The groups of Dagmar Gerthsen (LEM, KIT) and Rasmus Schröder (University of Heidelberg) contribute to Thrust B3 where electron microscopy is used to study structure and local functional properties of materials in the Cluster’s manufactured novel 3D systems. Their properties have to be understood across several length scales – from the atomic structure and molecular packing, via phase morphology of fabricated heterogeneous systems, to the interaction of materials with bioorganic molecules, cells, and tissue. Electron microscopy – in combination with energy dispersive X-ray spectroscopy, electron energy loss spectroscopy and cathodoluminescence - provides high-resolution structural information in combination with required information on the local chemical composition, electronic and optical properties. Surface properties are assessed by scanning electron microscopy (SEM), while the study of internal material properties requires thin electron-transparent specimens, which are studied by (scanning) transmission electron microscopy ((S)TEM). A tremendous variety of operating modes exist within these three classes of electron microscopies, which will be adapted and optimized to the needs of the materials of interest. Goal of the Thrust is the development of advanced techniques for sample preparation and for minimizing damage of electron-beam sensitive materials such as polymers and biological materials. Connected aims concern contrast enhancement in these weakly scattering materials and reconstruction of the three-dimensional structure by electron tomography to understand and optimize fabrication processes.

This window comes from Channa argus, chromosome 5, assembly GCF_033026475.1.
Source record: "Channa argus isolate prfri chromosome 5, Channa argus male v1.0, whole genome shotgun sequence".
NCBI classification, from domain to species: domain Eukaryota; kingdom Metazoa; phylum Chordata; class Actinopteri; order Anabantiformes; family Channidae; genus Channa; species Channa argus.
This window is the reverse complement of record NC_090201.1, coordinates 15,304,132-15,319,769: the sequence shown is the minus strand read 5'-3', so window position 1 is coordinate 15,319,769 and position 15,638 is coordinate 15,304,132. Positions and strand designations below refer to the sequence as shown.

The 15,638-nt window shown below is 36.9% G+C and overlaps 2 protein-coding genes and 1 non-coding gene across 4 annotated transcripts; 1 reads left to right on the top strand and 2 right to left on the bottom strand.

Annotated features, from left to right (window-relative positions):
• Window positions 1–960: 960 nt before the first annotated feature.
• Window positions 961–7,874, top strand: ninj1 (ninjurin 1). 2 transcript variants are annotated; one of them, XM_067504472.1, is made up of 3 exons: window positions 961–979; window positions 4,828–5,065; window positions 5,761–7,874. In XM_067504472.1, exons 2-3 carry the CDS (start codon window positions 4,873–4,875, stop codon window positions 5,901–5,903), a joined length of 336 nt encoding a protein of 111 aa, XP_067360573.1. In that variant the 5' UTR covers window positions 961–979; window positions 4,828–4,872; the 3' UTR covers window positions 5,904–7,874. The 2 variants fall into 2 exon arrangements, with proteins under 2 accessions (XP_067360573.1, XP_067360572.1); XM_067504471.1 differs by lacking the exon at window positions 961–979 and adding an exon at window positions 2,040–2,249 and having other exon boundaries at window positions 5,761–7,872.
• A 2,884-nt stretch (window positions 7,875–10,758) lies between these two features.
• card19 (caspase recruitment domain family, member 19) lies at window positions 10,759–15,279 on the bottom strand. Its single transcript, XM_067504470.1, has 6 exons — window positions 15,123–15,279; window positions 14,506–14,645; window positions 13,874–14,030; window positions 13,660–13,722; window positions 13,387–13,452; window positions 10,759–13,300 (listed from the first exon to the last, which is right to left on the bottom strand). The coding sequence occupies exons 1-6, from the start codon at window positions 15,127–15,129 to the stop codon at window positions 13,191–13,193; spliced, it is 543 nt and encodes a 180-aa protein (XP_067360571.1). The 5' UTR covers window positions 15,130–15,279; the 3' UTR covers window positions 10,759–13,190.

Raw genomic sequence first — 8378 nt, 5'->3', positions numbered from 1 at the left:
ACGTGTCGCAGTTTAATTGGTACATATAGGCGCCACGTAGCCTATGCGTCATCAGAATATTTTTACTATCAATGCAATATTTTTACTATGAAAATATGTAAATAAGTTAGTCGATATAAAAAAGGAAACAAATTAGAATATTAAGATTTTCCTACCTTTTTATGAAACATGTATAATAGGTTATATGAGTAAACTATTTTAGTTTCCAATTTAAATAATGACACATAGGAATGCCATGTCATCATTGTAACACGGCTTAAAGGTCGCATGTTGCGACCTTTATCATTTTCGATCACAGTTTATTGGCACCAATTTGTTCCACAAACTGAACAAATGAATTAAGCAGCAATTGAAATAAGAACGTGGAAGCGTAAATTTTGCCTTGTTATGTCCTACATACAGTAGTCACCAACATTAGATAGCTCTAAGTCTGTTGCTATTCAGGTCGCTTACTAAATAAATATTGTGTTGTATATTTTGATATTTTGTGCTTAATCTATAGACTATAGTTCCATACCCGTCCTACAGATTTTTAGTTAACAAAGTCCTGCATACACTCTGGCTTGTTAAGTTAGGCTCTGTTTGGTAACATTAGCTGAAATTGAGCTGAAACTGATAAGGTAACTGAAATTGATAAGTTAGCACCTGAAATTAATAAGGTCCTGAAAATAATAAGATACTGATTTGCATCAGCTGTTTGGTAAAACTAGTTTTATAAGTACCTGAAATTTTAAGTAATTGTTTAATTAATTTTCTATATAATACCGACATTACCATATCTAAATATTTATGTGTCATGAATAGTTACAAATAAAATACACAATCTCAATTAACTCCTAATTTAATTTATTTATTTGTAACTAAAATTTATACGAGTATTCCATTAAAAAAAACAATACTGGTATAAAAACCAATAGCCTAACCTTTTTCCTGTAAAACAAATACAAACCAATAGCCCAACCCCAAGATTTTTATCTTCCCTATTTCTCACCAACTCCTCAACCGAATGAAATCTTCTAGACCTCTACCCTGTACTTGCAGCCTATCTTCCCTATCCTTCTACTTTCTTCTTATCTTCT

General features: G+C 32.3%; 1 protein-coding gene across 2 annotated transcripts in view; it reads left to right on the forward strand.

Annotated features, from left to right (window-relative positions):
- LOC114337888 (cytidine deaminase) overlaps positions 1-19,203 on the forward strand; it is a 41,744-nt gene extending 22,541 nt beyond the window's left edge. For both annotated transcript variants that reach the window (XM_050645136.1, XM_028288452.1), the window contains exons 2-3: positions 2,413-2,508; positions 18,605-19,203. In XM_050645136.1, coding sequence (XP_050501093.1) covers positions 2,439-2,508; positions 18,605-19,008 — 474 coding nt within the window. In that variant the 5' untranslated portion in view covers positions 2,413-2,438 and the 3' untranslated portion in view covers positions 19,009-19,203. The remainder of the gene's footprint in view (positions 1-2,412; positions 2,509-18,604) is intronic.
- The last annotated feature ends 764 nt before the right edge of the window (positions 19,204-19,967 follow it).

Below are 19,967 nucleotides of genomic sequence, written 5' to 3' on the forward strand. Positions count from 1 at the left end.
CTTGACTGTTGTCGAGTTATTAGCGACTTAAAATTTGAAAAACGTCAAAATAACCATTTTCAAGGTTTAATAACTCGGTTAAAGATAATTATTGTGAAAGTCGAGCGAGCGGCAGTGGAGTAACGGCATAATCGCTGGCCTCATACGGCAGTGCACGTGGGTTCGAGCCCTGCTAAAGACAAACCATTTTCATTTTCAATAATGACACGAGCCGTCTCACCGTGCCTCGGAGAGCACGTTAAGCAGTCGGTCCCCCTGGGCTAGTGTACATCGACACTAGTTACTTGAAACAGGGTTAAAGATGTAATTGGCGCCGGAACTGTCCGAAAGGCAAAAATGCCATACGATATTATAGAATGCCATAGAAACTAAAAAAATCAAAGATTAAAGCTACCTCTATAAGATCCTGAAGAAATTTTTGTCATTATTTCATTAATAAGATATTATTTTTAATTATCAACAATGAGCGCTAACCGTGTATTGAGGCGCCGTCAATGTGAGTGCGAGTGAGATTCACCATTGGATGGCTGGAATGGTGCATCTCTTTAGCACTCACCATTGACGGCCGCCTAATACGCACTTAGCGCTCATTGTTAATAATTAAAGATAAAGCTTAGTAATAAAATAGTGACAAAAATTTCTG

Thrust B3 will receive a large variety of different materials and 3D systems from Thrusts A, B and C. Tasks range from atomic-scale resolution imaging for structures produced in A to large-scale three-dimensional reconstruction of biological material with high spatial resolution in C.